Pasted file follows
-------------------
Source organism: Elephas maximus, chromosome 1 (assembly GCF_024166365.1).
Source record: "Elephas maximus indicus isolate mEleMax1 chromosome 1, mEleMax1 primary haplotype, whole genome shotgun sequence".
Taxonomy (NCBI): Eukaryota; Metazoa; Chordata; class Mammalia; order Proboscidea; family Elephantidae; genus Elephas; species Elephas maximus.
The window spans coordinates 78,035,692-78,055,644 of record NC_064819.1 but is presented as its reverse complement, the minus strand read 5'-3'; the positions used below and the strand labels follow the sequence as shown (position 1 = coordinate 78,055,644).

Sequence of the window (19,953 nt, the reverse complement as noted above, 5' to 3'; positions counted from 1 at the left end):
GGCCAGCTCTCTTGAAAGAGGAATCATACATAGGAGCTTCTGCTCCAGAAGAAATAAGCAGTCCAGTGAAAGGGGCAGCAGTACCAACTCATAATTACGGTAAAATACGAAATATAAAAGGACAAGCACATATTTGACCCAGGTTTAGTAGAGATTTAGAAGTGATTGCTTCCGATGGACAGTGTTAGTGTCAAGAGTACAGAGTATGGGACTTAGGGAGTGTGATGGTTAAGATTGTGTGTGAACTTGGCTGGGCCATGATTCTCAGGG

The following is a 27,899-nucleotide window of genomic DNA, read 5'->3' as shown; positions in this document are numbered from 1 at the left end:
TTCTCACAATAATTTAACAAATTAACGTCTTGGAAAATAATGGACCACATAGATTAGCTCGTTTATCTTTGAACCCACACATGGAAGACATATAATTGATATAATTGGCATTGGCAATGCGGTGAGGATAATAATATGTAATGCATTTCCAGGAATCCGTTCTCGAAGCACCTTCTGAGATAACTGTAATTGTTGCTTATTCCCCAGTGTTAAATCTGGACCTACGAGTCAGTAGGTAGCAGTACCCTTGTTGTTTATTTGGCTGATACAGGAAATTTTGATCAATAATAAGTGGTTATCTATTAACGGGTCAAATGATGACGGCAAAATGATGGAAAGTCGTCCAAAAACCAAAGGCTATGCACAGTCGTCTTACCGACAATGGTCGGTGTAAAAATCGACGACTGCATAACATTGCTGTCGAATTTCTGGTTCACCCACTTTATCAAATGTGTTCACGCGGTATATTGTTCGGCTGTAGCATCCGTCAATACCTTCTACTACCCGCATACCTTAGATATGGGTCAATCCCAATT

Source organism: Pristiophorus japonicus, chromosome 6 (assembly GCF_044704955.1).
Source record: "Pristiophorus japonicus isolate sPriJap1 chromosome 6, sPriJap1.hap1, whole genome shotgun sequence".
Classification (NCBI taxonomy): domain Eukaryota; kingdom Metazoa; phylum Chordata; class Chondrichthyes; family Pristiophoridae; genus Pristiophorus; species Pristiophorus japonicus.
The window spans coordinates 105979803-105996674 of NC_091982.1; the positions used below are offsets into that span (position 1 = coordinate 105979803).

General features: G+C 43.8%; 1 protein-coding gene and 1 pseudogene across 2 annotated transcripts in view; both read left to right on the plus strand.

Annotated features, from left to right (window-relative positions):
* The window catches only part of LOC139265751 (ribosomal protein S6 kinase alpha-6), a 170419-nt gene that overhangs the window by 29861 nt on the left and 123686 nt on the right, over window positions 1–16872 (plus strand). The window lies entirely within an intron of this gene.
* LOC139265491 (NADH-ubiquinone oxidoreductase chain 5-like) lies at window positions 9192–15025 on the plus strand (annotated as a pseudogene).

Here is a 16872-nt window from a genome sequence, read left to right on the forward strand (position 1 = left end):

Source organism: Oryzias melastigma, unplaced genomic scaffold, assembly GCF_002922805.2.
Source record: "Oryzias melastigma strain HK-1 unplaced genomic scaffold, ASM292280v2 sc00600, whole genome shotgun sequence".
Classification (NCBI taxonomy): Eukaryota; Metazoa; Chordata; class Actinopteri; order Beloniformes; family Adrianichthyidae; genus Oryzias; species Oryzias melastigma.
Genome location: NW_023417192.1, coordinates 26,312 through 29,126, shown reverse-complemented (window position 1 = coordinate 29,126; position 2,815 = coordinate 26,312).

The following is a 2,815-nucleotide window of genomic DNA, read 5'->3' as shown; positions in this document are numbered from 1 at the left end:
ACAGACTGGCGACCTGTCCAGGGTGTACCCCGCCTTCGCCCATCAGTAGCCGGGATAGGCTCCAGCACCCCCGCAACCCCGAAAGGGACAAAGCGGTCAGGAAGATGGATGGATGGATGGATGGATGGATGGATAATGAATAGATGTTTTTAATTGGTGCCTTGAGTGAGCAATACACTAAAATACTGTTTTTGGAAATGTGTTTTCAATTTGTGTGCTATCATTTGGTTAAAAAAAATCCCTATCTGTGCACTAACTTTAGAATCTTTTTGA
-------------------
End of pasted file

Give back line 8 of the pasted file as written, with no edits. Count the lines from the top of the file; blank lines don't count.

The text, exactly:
TTCTCACAATAATTTAACAAATTAACGTCTTGGAAAATAATGGACCACATAGATTAGCTCGTTTATCTTTGAACCCACACATGGAAGACATATAATTGATATAATTGGCATTGGCAATGCGGTGAGGATAATAATATGTAATGCATTTCCAGGAATCCGTTCTCGAAGCACCTTCTGAGATAACTGTAATTGTTGCTTATTCCCCAGTGTTAAATCTGGACCTACGAGTCAGTAGGTAGCAGTACCCTTGTTGTTTATTTGGCTGATACAGGAAATTTTGATCAATAATAAGTGGTTATCTATTAACGGGTCAAATGATGACGGCAAAATGATGGAAAGTCGTCCAAAAACCAAAGGCTATGCACAGTCGTCTTACCGACAATGGTCGGTGTAAAAATCGACGACTGCATAACATTGCTGTCGAATTTCTGGTTCACCCACTTTATCAAATGTGTTCACGCGGTATATTGTTCGGCTGTAGCATCCGTCAATACCTTCTACTACCCGCATACCTTAGATATGGGTCAATCCCAATT